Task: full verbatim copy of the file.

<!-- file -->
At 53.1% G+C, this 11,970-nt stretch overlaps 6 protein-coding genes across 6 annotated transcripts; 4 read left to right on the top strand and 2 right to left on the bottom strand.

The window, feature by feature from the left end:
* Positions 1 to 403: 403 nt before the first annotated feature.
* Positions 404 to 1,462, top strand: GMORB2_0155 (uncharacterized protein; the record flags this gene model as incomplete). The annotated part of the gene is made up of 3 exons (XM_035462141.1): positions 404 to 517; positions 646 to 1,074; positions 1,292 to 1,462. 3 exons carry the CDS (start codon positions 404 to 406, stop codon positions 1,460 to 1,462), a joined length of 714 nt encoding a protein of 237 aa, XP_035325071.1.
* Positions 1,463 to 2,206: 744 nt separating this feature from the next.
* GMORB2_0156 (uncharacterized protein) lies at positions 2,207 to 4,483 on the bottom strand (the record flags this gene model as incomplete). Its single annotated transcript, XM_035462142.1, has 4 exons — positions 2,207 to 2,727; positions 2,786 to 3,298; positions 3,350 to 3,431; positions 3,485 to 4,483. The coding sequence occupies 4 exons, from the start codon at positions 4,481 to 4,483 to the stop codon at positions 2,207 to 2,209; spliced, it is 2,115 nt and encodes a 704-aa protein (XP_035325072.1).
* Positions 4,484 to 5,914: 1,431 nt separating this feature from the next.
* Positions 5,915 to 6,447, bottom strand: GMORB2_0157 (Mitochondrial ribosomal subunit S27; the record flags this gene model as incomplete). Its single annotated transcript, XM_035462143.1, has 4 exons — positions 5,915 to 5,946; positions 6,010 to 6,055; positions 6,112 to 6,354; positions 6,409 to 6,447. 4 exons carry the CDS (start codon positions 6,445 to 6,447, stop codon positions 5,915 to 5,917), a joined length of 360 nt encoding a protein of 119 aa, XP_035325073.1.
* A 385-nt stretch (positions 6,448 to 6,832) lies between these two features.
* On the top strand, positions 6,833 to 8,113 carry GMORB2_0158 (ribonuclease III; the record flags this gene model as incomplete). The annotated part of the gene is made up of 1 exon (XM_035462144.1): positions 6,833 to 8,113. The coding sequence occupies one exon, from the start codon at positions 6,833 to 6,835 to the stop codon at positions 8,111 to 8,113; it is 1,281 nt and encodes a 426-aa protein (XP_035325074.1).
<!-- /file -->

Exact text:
At 53.1% G+C, this 11,970-nt stretch overlaps 6 protein-coding genes across 6 annotated transcripts; 4 read left to right on the top strand and 2 right to left on the bottom strand.

The window, feature by feature from the left end:
* Positions 1 to 403: 403 nt before the first annotated feature.
* Positions 404 to 1,462, top strand: GMORB2_0155 (uncharacterized protein; the record flags this gene model as incomplete). The annotated part of the gene is made up of 3 exons (XM_035462141.1): positions 404 to 517; positions 646 to 1,074; positions 1,292 to 1,462. 3 exons carry the CDS (start codon positions 404 to 406, stop codon positions 1,460 to 1,462), a joined length of 714 nt encoding a protein of 237 aa, XP_035325071.1.
* Positions 1,463 to 2,206: 744 nt separating this feature from the next.
* GMORB2_0156 (uncharacterized protein) lies at positions 2,207 to 4,483 on the bottom strand (the record flags this gene model as incomplete). Its single annotated transcript, XM_035462142.1, has 4 exons — positions 2,207 to 2,727; positions 2,786 to 3,298; positions 3,350 to 3,431; positions 3,485 to 4,483. The coding sequence occupies 4 exons, from the start codon at positions 4,481 to 4,483 to the stop codon at positions 2,207 to 2,209; spliced, it is 2,115 nt and encodes a 704-aa protein (XP_035325072.1).
* Positions 4,484 to 5,914: 1,431 nt separating this feature from the next.
* Positions 5,915 to 6,447, bottom strand: GMORB2_0157 (Mitochondrial ribosomal subunit S27; the record flags this gene model as incomplete). Its single annotated transcript, XM_035462143.1, has 4 exons — positions 5,915 to 5,946; positions 6,010 to 6,055; positions 6,112 to 6,354; positions 6,409 to 6,447. 4 exons carry the CDS (start codon positions 6,445 to 6,447, stop codon positions 5,915 to 5,917), a joined length of 360 nt encoding a protein of 119 aa, XP_035325073.1.
* A 385-nt stretch (positions 6,448 to 6,832) lies between these two features.
* On the top strand, positions 6,833 to 8,113 carry GMORB2_0158 (ribonuclease III; the record flags this gene model as incomplete). The annotated part of the gene is made up of 1 exon (XM_035462144.1): positions 6,833 to 8,113. The coding sequence occupies one exon, from the start codon at positions 6,833 to 6,835 to the stop codon at positions 8,111 to 8,113; it is 1,281 nt and encodes a 426-aa protein (XP_035325074.1).